cover image Señorita Gordita

Señorita Gordita

Helen Ketteman, illus. by Will Terry. Albert Whitman, $16.99 (32p) ISBN 978-0-8075-7302-0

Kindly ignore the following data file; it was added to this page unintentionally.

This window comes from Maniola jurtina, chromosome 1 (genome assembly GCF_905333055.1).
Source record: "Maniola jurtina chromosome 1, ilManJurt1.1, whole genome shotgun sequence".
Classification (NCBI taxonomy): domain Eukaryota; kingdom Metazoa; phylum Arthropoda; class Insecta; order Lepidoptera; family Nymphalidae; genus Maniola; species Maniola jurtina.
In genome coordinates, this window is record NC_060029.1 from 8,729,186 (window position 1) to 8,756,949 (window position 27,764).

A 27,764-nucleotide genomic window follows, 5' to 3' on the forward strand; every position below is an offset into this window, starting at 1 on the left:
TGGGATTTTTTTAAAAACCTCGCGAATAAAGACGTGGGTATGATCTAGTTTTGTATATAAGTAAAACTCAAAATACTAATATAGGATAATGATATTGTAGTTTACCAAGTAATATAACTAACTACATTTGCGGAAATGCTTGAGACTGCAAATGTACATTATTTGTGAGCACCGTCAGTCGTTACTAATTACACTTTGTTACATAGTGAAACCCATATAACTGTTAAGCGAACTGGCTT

“Gordita,” a word that is both a Mexican endearment (it’s the equivalent of calling someone a “little dumpling”) and the name of tortilla-based street food, inspires this Spanish language–seasoned variation on “The Gingerbread Man” from the duo behind The Three Little Gators and Armadilly Chili. Ketteman’s text skitters along thanks to the feisty, catchphrase-laden declarations of the taunting, deep-fried antiheroine. “I am rather fine-looking, aren’t I?” Gordita tells one potential nemesis. “But I airstreamed Araña, gassed past Lagarto, and cruised past Crótolo. So put down your zinger of a stinger, Escorpión. You’ll never catch me!” Terry’s illustrations are sometimes undermined by an odd and at times frustrating haziness, but for the most part they have the vivacity of graffiti and Mexican street art, rendered with exaggerated dimensionality and spray-paint colors. As for his long-lashed, sassy Gordita (who is stylish to boot in her cowboy hat with pink ribbon trim), she exudes just enough snark that children won’t mind her gustatory comeuppance. A recipe for gorditas and a glossary of Spanish terms are included. Ages 4–7. (Mar.)